, Ptol.; Βρηξία
, Strab.: Eth. Brixianus
), a city of Cisalpine Gaul, in the territory of the Cenomani, between Bergomum and Verona.
It was situated on the small river Mela or Mella, at the very foot of the lowest underfalls of the Alps; and about 18 miles W. of the lake Benacus. Both Justin and Livy agree in describing it as one of the cities founded by the Cenomani, after they had passed the Alps and occupied this part of Italy; and the latter author expressly calls it their capital. (Just. 20.5
; Liv. 5.35
.) Pliny and Ptolemy also concur in assigning it to the Cenomani: so that Strabo is clearly mistaken in reckoning it, as well as Mantua and Cremona, a city of the Insubres. (Strab. v. p.213
; Plin. Nat. 3.19. s. 23
; Ptol. 3.1.31
.) The “Brixiani Galli” are mentioned by Livy in B.C. 218, as assisting the Romans against the revolt of the Boii (21.25); and on a later occasion they appear to have held aloof, when the greater part of the Cenomani were in arms against Rome. (Id. 32.30.)
But this is all we hear of it previous to the Roman conquest, and the incorporation of Gallia Transpadana with Italy. Under the Roman Empire we find Brixia a flourishing and opulent provincial town. Strabo (l.c.
) speaks of it as inferior to Mediolanum and Verona, but ranks it on a par with Mantua and Comum. Pliny gives it the title of a colony, and this is confirmed by inscriptions: in one of these it is styled “Colonia Civica Augusta,” whence it appears that it was one of the colonies founded by Augustus, and settled with citizens, not soldiers. (Plin. l.c.;
66; Gruter, Inser.
p. 464. 5; Donat. Inser.
p. 210. 7; Zumpt, de Colon.
p. 351.) Numerous other inscriptions record its local magistrates, sacerdotal offices, corporations or “collegia” of various trades, and other circumstances that attest its flourishing municipal condition throughout the period of the Roman Empire. (Orell. Insecr.
2183, 3744, 3750, &c.; Rossi, Memorie Bresciane,
It was plundered by the Huns under Attila in A.D. 452 (Hist. Miscell.
xv. p. 549), but recovered from this disaster, and under the Lombard rule was one of the principal towns of this part of Italy, and the capital of one of the duchies into which their kingdom was divided. (P. Diac. 2.32, 5.36.)
Catullus terms Brixia the mother-city of Verona, a strong proof of the belief in its antiquity.
He describes it as traversed
by the river Mela (Flavus quam molli percurrit
flumine Mela, Carm.
67.33); but at the present day that river (still called the Mella
) flows about a mile to the W. of it; while, Brescia
itself is situated on a much smaller stream called the Garza.
Existing remains prove that the ancient city occupied the same site with the modern one; nor is it likely that the river has changed its course: and Philargyrius, writing in the fourth century, correctly describes it as flowing near
Brixia. (Philarg. ad Georg.
4.278.) The “Cycnea Specula” mentioned by Catullus in the same passage, was probably a tower or mounument on one of the hills which rise immediately above Brescia,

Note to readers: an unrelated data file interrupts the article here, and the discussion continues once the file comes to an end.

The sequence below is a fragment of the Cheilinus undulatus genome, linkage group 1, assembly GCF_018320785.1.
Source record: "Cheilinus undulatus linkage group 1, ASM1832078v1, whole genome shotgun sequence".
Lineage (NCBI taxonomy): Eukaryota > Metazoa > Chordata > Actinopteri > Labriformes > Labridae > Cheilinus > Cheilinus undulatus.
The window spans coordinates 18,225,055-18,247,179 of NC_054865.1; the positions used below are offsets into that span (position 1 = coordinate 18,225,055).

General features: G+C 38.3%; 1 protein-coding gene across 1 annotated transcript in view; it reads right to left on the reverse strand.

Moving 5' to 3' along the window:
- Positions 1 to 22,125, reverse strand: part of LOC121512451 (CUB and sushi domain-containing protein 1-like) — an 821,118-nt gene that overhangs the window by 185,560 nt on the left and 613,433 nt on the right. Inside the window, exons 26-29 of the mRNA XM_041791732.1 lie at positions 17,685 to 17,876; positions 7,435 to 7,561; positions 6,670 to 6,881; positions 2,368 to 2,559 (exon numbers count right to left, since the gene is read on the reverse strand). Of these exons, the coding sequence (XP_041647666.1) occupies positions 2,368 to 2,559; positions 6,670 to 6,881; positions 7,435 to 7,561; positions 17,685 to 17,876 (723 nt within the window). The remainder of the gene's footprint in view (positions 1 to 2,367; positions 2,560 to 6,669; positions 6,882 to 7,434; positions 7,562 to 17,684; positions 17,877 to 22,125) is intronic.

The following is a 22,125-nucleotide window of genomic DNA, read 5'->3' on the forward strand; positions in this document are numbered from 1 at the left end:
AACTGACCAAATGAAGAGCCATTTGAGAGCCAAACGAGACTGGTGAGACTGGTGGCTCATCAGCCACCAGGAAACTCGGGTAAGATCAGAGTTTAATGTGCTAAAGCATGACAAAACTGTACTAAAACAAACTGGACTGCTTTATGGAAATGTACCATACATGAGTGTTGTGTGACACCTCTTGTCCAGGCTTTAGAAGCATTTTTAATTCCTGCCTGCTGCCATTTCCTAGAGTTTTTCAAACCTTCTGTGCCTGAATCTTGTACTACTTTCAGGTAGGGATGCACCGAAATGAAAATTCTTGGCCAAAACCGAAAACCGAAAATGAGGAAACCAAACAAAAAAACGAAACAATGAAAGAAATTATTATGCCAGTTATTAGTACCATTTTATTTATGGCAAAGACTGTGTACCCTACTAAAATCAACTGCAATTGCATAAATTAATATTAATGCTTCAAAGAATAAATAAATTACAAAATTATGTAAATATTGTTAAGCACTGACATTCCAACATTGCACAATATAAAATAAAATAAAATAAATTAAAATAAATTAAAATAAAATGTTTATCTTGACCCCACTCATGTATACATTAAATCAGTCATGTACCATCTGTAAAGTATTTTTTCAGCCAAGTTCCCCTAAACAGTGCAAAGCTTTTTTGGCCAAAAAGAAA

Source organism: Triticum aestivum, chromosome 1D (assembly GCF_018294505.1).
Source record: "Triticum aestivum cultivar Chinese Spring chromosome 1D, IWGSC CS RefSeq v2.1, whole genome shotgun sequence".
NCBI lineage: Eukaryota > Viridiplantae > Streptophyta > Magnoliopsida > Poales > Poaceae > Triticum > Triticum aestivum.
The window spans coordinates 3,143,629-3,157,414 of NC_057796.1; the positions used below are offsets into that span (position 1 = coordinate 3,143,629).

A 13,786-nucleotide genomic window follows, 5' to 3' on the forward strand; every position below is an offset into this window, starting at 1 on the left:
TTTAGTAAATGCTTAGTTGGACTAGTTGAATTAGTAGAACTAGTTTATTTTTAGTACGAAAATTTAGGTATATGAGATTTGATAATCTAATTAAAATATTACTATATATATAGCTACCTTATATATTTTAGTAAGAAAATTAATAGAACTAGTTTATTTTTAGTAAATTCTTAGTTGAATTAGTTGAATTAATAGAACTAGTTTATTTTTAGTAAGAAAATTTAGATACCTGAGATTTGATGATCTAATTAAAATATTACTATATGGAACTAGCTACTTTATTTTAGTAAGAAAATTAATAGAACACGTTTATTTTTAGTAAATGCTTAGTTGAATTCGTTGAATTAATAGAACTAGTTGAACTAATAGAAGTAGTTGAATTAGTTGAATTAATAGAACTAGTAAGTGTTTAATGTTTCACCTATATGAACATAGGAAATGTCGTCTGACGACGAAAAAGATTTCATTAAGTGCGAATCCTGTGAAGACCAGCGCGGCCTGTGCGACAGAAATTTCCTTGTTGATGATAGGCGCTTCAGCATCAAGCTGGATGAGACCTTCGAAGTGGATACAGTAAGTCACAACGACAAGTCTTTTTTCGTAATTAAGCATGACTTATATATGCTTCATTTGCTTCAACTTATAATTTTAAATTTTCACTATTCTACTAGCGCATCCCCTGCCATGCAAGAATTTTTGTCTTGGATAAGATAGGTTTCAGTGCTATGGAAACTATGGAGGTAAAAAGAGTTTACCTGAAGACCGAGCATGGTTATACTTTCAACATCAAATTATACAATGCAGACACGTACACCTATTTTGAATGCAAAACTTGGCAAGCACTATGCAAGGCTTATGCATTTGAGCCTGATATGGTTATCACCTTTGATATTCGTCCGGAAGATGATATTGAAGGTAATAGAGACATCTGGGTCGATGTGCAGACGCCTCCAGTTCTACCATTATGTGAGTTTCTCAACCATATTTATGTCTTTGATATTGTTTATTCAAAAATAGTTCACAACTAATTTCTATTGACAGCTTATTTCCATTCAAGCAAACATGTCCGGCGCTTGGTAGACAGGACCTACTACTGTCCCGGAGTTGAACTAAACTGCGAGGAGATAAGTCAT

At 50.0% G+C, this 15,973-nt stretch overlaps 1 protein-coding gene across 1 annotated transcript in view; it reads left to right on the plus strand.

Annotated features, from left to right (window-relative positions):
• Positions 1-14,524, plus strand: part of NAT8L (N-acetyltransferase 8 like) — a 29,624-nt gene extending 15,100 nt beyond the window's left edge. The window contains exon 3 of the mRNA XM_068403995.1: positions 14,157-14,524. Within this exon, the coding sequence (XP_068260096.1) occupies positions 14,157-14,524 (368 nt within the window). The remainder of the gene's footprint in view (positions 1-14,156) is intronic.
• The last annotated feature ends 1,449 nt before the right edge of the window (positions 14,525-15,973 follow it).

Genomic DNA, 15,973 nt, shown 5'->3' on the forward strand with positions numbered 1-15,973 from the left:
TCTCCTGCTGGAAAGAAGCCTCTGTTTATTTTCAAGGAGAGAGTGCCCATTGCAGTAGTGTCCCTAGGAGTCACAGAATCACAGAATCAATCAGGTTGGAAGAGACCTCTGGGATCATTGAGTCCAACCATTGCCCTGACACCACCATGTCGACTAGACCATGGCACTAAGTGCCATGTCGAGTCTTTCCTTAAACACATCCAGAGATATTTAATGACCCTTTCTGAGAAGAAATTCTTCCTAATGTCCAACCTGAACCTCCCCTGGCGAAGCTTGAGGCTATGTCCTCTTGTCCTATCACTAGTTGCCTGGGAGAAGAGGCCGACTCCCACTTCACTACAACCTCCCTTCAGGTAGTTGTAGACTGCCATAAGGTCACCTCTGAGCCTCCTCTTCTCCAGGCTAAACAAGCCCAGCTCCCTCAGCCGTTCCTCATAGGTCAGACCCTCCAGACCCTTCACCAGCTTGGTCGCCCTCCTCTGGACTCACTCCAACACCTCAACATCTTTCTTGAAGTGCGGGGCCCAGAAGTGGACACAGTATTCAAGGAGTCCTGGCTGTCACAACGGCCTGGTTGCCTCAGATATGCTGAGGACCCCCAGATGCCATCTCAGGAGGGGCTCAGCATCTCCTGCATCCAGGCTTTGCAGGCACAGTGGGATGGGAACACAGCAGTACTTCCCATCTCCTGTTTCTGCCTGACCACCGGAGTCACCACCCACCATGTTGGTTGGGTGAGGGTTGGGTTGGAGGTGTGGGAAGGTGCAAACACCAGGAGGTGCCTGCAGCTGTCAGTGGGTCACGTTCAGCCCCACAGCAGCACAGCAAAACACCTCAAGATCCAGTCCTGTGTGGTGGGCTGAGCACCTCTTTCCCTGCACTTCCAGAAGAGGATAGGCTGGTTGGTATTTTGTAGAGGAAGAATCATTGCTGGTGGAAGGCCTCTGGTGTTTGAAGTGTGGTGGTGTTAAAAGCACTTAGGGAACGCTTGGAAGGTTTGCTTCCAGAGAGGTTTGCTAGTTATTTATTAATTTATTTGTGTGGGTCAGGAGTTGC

and which are of moderate elevation, though immediately connected with more lofty ridges, and form one of the last offshoots of the Alps towards the plain of Lombardy.
The remains of antiquity still extant at Brescia
are of considerable importance. Of the buildings the most remarkable is that commonly called the temple of Hercules, though it is very doubtful whether it was [p. 1.444]
not a basilica or court-house, rather than a temple. Some portions of the theatre may also be traced, though buried under modern buildings, as well as some Corinthian columns supposed to have been part of the forum.
The beauty, number, and variety of other architectural fragments, which have been discovered in different parts of the town, is such as to give a very high opinion of the condition of this art in a second-class provincial town under the Romans Empire. Some ancient works in bronze have also been found here, among which a statue of Victory is deservedly celebrated.
The collection of inscriptions is unusually extensive, having been commenced as early as the year 1480, and all that have been found, diligently preserved. (The monuments recently discovered at Brescia,
have been described and published by Labus, in 1834; see also the Ann. dell' Inst. Arch.
1839, pp. 182--183.
The older work of Rossi, Memorie Bresciane,
4to. Brescia, 1693, contains many fables and fancies, but has still preserved much that is valuable.)
Brixia appears in ancient times to have possessed an extensive territory or “ager,” of which it was the municipal head; and several of the Alpine tribes who inhabited the neighbouring vallies were subjected to its rule. Among these we may certainly include the TRIUMPILINI
who occupied the upper valley of the Mela, still called the Val Trompia;
who inhabited the Val Sabbia,
or valley of the Chiese;
and the inhabitants of the western bank of the Lake Benacus. Among the smaller towns which were dependent on Brixia, we find mentioned in inscriptions: Voberna, still called Vobarno,
in the valley of the Chiese;
Edrum (Edrani), now Idro,
which gives name to the Lago d'Idro;
and Vargadum (Vargadenses), the name of which is slightly distorted in that of the modern Gavardo,
a small town on the river Chiese,
about 12 miles E. of Brescia.
(Plin. Nat. 3.20. s. 24
; Cluver. Ital.
pp. 107, 108, 252; Rossi, Mem. Bresciane,
pp. 196, 271, 279.)